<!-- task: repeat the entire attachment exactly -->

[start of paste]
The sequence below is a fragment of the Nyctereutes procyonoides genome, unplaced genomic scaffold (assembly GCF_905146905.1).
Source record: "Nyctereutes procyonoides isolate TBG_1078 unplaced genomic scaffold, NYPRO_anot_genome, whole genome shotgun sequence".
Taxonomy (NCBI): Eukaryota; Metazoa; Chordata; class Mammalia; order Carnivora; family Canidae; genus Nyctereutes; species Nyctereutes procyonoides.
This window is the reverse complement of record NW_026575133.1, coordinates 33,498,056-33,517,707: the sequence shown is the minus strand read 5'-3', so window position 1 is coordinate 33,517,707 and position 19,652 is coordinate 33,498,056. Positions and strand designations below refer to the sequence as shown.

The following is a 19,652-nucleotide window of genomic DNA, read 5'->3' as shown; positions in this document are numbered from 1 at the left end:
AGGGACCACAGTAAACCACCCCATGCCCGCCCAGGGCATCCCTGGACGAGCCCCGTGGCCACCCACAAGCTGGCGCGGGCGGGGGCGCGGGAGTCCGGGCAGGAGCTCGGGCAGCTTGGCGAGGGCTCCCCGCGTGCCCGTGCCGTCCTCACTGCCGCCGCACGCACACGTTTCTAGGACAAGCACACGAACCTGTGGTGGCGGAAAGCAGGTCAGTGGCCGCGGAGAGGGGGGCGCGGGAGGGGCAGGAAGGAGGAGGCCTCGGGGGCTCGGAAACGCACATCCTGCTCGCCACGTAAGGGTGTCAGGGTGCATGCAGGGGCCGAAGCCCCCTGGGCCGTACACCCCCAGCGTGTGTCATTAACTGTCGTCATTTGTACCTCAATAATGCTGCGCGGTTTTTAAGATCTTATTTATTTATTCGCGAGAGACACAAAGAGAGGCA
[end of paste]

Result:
The sequence below is a fragment of the Nyctereutes procyonoides genome, unplaced genomic scaffold (assembly GCF_905146905.1).
Source record: "Nyctereutes procyonoides isolate TBG_1078 unplaced genomic scaffold, NYPRO_anot_genome, whole genome shotgun sequence".
Taxonomy (NCBI): Eukaryota; Metazoa; Chordata; class Mammalia; order Carnivora; family Canidae; genus Nyctereutes; species Nyctereutes procyonoides.
This window is the reverse complement of record NW_026575133.1, coordinates 33,498,056-33,517,707: the sequence shown is the minus strand read 5'-3', so window position 1 is coordinate 33,517,707 and position 19,652 is coordinate 33,498,056. Positions and strand designations below refer to the sequence as shown.

The following is a 19,652-nucleotide window of genomic DNA, read 5'->3' as shown; positions in this document are numbered from 1 at the left end:
AGGGACCACAGTAAACCACCCCATGCCCGCCCAGGGCATCCCTGGACGAGCCCCGTGGCCACCCACAAGCTGGCGCGGGCGGGGGCGCGGGAGTCCGGGCAGGAGCTCGGGCAGCTTGGCGAGGGCTCCCCGCGTGCCCGTGCCGTCCTCACTGCCGCCGCACGCACACGTTTCTAGGACAAGCACACGAACCTGTGGTGGCGGAAAGCAGGTCAGTGGCCGCGGAGAGGGGGGCGCGGGAGGGGCAGGAAGGAGGAGGCCTCGGGGGCTCGGAAACGCACATCCTGCTCGCCACGTAAGGGTGTCAGGGTGCATGCAGGGGCCGAAGCCCCCTGGGCCGTACACCCCCAGCGTGTGTCATTAACTGTCGTCATTTGTACCTCAATAATGCTGCGCGGTTTTTAAGATCTTATTTATTTATTCGCGAGAGACACAAAGAGAGGCA